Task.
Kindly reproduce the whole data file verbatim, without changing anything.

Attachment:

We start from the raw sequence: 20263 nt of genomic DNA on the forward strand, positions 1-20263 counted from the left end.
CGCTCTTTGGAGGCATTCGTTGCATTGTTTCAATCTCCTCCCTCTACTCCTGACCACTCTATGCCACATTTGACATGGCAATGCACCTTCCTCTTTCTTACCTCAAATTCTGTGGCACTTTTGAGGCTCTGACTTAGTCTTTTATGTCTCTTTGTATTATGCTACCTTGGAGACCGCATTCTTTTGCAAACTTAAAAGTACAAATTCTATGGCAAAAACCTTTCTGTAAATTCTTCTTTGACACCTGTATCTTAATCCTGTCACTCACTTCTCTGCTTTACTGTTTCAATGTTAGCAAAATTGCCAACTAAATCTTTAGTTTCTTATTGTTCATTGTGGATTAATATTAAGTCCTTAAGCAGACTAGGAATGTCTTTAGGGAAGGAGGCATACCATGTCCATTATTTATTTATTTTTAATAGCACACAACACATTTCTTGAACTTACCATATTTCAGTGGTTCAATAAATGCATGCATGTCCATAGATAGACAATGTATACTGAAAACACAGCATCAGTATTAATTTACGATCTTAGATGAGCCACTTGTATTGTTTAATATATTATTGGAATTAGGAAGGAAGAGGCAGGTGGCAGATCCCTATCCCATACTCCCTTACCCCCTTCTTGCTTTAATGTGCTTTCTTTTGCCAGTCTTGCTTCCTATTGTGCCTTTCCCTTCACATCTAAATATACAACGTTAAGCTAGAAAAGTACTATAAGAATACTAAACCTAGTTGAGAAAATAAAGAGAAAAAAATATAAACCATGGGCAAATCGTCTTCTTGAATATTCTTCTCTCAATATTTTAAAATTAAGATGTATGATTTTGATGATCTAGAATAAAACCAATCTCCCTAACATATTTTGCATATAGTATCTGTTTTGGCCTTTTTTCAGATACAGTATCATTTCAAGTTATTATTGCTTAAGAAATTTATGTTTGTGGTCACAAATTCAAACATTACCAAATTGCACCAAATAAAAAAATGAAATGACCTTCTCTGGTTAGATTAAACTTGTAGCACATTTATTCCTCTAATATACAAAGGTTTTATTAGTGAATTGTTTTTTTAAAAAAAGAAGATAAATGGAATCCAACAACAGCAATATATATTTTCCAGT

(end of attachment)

We start from the raw sequence: 20263 nt of genomic DNA on the forward strand, positions 1-20263 counted from the left end.
CGCTCTTTGGAGGCATTCGTTGCATTGTTTCAATCTCCTCCCTCTACTCCTGACCACTCTATGCCACATTTGACATGGCAATGCACCTTCCTCTTTCTTACCTCAAATTCTGTGGCACTTTTGAGGCTCTGACTTAGTCTTTTATGTCTCTTTGTATTATGCTACCTTGGAGACCGCATTCTTTTGCAAACTTAAAAGTACAAATTCTATGGCAAAAACCTTTCTGTAAATTCTTCTTTGACACCTGTATCTTAATCCTGTCACTCACTTCTCTGCTTTACTGTTTCAATGTTAGCAAAATTGCCAACTAAATCTTTAGTTTCTTATTGTTCATTGTGGATTAATATTAAGTCCTTAAGCAGACTAGGAATGTCTTTAGGGAAGGAGGCATACCATGTCCATTATTTATTTATTTTTAATAGCACACAACACATTTCTTGAACTTACCATATTTCAGTGGTTCAATAAATGCATGCATGTCCATAGATAGACAATGTATACTGAAAACACAGCATCAGTATTAATTTACGATCTTAGATGAGCCACTTGTATTGTTTAATATATTATTGGAATTAGGAAGGAAGAGGCAGGTGGCAGATCCCTATCCCATACTCCCTTACCCCCTTCTTGCTTTAATGTGCTTTCTTTTGCCAGTCTTGCTTCCTATTGTGCCTTTCCCTTCACATCTAAATATACAACGTTAAGCTAGAAAAGTACTATAAGAATACTAAACCTAGTTGAGAAAATAAAGAGAAAAAAATATAAACCATGGGCAAATCGTCTTCTTGAATATTCTTCTCTCAATATTTTAAAATTAAGATGTATGATTTTGATGATCTAGAATAAAACCAATCTCCCTAACATATTTTGCATATAGTATCTGTTTTGGCCTTTTTTCAGATACAGTATCATTTCAAGTTATTATTGCTTAAGAAATTTATGTTTGTGGTCACAAATTCAAACATTACCAAATTGCACCAAATAAAAAAATGAAATGACCTTCTCTGGTTAGATTAAACTTGTAGCACATTTATTCCTCTAATATACAAAGGTTTTATTAGTGAATTGTTTTTTTAAAAAAAGAAGATAAATGGAATCCAACAACAGCAATATATATTTTCCAGT